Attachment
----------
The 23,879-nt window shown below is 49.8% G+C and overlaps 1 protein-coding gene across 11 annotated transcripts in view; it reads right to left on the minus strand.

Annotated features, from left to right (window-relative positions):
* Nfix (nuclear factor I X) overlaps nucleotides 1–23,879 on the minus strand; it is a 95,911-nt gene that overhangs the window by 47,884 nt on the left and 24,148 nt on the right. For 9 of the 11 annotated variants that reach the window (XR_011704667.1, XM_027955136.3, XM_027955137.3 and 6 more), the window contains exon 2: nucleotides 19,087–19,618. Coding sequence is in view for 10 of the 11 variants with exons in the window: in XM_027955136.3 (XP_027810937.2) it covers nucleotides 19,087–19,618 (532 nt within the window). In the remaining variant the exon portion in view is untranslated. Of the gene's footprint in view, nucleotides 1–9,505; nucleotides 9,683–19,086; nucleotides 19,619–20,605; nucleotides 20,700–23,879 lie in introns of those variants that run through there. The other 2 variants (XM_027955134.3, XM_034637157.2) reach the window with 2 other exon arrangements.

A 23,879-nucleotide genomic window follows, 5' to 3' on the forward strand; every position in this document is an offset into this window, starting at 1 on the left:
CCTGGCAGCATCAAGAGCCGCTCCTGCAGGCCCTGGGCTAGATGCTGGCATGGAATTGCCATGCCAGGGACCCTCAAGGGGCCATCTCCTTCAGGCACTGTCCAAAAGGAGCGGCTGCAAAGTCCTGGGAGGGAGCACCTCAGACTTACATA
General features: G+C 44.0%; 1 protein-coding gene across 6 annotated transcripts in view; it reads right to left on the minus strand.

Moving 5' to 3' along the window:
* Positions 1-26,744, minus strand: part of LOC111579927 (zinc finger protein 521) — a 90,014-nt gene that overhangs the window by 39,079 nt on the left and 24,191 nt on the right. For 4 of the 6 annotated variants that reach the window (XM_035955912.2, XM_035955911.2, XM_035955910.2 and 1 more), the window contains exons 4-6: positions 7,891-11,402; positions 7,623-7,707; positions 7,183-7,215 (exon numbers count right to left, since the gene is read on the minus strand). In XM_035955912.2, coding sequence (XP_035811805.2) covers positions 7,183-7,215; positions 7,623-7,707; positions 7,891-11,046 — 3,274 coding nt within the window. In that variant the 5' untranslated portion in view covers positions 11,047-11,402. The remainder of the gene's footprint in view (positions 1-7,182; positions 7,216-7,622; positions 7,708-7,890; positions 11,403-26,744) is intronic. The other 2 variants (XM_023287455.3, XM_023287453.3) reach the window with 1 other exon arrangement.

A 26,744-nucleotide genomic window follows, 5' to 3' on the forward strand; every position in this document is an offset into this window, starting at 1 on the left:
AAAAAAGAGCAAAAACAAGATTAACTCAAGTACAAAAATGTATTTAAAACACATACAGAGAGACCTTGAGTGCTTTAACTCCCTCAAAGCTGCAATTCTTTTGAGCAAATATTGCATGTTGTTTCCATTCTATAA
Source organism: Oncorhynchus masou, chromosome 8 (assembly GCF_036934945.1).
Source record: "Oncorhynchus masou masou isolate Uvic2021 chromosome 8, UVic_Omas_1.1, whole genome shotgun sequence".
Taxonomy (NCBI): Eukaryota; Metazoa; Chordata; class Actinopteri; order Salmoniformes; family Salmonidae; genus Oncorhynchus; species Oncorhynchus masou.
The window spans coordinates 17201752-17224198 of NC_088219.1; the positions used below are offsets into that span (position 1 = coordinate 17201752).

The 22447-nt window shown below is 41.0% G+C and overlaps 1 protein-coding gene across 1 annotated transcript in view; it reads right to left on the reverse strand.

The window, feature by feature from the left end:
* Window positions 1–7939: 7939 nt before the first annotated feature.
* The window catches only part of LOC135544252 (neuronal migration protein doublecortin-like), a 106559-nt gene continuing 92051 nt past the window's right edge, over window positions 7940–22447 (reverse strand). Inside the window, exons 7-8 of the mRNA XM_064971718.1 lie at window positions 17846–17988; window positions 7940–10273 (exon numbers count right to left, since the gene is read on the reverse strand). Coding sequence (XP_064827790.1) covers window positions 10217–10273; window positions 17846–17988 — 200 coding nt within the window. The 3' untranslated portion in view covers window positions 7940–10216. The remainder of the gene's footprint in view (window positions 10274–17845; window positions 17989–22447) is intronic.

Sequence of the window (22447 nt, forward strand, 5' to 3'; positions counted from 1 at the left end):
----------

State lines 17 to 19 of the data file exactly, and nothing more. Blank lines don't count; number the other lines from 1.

* Window positions 1–7939: 7939 nt before the first annotated feature.
* The window catches only part of LOC135544252 (neuronal migration protein doublecortin-like), a 106559-nt gene continuing 92051 nt past the window's right edge, over window positions 7940–22447 (reverse strand). Inside the window, exons 7-8 of the mRNA XM_064971718.1 lie at window positions 17846–17988; window positions 7940–10273 (exon numbers count right to left, since the gene is read on the reverse strand). Coding sequence (XP_064827790.1) covers window positions 10217–10273; window positions 17846–17988 — 200 coding nt within the window. The 3' untranslated portion in view covers window positions 7940–10216. The remainder of the gene's footprint in view (window positions 10274–17845; window positions 17989–22447) is intronic.

Sequence of the window (22447 nt, forward strand, 5' to 3'; positions counted from 1 at the left end):